Members of my Class on Social Class Respond to My Dentist

posted May 9, 2017, 12:33 PM by Daniel Laurison
Sometime this spring (actually a lot of times this spring) I went to the dentist. The last time I went, my dentist explained to me all the reasons poor people deserve to be poor & he deserves the success he's had, and inequality is a fundamental natural feature of society that we can't change unless we kidnap children (more or less - see rough transcript below).  Since the class I taught this semester was all about how social class advantages are passed down to kids/reproduced, with a side helping of how levels of inequality are products of laws and policies, not nature, I offered my students a chance to do an extra-credit assignment responding to some of those problematic claims. The assignment & my reconstruction of my conversation with The Dentist are below, I'll post my students' blog posts one by one after this.

Dentist Extra Credit – You can do up to 3, all are due by May 4th at midnight to me by email. I will not accept any after then.

Write a blog post with links to our readings and/or other relevant sources (e.g. things we’ve tweeted), countering any 1 or 2 of The Dentist’s claims, or any other problematic/inaccurate argument/claim someone has really made about class, inequality, or social mobility (start with link to that claim).  Post should be around 500 (i.e. 400 – 600 or so) words, written somewhat informally for a general audience. The central argument should be *empirical* not political.  I’ll post any I get on a blog; you can choose to have your name attached or be anonymous.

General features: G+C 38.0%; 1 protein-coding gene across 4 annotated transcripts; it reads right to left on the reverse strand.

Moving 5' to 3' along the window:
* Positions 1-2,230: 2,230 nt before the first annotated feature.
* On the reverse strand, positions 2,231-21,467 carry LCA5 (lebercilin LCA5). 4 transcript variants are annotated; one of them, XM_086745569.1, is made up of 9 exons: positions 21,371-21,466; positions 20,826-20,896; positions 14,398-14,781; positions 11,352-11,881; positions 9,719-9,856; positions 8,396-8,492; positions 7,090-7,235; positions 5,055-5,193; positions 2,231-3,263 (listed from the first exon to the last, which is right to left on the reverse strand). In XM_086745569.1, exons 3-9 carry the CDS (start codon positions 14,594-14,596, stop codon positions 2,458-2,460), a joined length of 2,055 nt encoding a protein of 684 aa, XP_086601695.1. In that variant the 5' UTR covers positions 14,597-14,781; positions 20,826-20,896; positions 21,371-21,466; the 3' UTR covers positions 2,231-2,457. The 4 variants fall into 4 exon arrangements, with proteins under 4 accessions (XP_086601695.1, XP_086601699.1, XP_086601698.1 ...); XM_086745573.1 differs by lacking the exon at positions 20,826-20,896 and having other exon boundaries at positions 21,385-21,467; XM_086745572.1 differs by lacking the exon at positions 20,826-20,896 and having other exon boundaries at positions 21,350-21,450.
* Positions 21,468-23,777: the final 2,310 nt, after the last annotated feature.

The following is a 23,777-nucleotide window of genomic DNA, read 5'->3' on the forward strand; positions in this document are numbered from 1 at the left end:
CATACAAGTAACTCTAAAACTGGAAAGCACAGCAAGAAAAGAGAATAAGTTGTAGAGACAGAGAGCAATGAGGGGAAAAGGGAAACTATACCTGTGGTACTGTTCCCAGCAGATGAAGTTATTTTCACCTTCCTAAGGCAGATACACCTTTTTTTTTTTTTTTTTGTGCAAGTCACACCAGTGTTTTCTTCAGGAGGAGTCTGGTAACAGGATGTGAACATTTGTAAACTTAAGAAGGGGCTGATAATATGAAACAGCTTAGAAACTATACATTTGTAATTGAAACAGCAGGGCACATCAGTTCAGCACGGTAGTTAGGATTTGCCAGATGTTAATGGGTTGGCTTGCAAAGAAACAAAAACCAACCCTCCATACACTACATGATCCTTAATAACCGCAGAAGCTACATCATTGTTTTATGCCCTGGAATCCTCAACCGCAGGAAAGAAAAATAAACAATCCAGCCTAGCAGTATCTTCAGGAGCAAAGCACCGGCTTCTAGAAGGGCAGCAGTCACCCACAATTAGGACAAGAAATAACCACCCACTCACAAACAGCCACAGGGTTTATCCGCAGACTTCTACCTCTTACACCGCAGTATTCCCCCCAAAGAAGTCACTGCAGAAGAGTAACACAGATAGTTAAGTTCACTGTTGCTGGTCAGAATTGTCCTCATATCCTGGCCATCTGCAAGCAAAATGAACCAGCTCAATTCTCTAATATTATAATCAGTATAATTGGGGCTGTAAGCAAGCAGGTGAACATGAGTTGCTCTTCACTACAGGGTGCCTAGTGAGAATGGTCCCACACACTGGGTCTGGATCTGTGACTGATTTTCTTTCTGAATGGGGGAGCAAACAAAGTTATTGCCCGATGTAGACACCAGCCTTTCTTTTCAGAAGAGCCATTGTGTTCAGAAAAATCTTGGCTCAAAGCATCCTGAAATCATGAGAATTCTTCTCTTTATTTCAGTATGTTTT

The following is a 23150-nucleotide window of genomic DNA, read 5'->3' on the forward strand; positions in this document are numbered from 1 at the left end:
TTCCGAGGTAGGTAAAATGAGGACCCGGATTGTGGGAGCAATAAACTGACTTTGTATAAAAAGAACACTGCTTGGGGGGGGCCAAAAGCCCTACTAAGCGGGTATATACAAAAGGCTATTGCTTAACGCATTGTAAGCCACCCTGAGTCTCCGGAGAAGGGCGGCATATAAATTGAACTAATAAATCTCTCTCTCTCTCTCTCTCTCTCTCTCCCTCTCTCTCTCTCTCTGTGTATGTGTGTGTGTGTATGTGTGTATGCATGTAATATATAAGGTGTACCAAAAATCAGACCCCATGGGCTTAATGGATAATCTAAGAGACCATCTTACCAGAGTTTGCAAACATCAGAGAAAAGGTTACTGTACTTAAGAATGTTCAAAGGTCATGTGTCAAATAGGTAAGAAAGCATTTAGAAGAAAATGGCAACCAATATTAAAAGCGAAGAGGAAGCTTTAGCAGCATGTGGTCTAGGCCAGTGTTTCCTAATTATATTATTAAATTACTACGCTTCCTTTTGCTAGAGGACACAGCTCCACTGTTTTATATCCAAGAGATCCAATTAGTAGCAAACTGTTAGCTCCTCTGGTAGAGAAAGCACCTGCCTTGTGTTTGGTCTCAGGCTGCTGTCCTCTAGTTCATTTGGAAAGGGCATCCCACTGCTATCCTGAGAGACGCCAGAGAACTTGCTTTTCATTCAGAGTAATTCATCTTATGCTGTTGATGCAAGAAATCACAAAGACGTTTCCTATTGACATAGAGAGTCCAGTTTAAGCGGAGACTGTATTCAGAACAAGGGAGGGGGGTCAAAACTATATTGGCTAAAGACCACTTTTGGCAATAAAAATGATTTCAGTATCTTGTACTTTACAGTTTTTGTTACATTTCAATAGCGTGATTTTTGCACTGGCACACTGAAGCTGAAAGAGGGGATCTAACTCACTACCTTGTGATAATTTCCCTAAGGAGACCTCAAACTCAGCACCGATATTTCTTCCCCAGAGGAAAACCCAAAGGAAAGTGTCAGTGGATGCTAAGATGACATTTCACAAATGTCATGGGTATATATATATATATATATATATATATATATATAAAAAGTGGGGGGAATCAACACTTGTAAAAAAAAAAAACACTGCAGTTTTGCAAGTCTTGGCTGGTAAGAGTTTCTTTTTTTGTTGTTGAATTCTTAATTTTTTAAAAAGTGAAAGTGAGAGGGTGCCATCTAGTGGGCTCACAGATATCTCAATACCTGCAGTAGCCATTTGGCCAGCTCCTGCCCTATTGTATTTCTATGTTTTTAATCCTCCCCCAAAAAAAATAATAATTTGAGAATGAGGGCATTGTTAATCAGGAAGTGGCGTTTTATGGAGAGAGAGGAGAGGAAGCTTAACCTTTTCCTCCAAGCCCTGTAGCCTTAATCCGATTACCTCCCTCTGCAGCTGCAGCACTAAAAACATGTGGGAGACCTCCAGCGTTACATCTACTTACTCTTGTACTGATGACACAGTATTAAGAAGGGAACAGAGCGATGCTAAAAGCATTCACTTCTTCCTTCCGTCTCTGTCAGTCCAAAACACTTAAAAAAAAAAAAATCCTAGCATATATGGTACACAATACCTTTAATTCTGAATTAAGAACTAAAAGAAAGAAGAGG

For full credit, you must have at least 3 links in your post. You can do up to 3 posts, each one will be the equivalent of bumping one quarter of your total course grade up by a 1/3rd grade/3.3 points (e.g. converting a B- on the 2ndpaper to a B), or replacing your lowest quiz grade with a 100, whichever helps you more. 


The Dentist: what've you been up to?
me: work.
The Dentist: you know, I've heard it said work is for poor people. The rest of us have careers.
me: um. well, I do like my work a lot, that's true enough for me. 
The Dentist: well I think it's true for everyone. No matter what you do, if you're a plumber or a [something; maybe business consultant], you can put your all into it and make it meaningful and move up. 
me: ................................... um, maybe for those, but not if you're a hotel cleaner, really.
The Dentist: oh but they're mostly immigrants, so for them it IS moving up, since they come from another worse country. People make their own decisions, anyone can do whatever they want to do.
me: um ............. I'm a sociologist. I actually study this stuff. You're ignoring the inequalities in the school system [I wish I'd said - among, many, many, many other things! but I was trying to get out of there but felt like I couldn't just let that go.]
The Dentist: oh well I know this is what you've study, but I've actually thought about this a lot [I kid you not this is what he said] and I think, you know, I know a lot of people who are teachers, and the smart kids, they can pick them out, and make sure they're OK. I mean maybe if they've got behavior problems or something, but then, that's the parents' fault. And there's nothing to be done to fix that unless we're going to have a law that mandates what *I* do with my kids, and I certainly don't want that. 
The Dentist, some more: you know I worked hard, I didn't have all the advantages, I had to start working at 14, my dad made me, I had to pay my way through college, so I made it on my own.
me: so, what does your dad do?
The Dentist: he's a dentist. Here.
me: aha. Well, bye.


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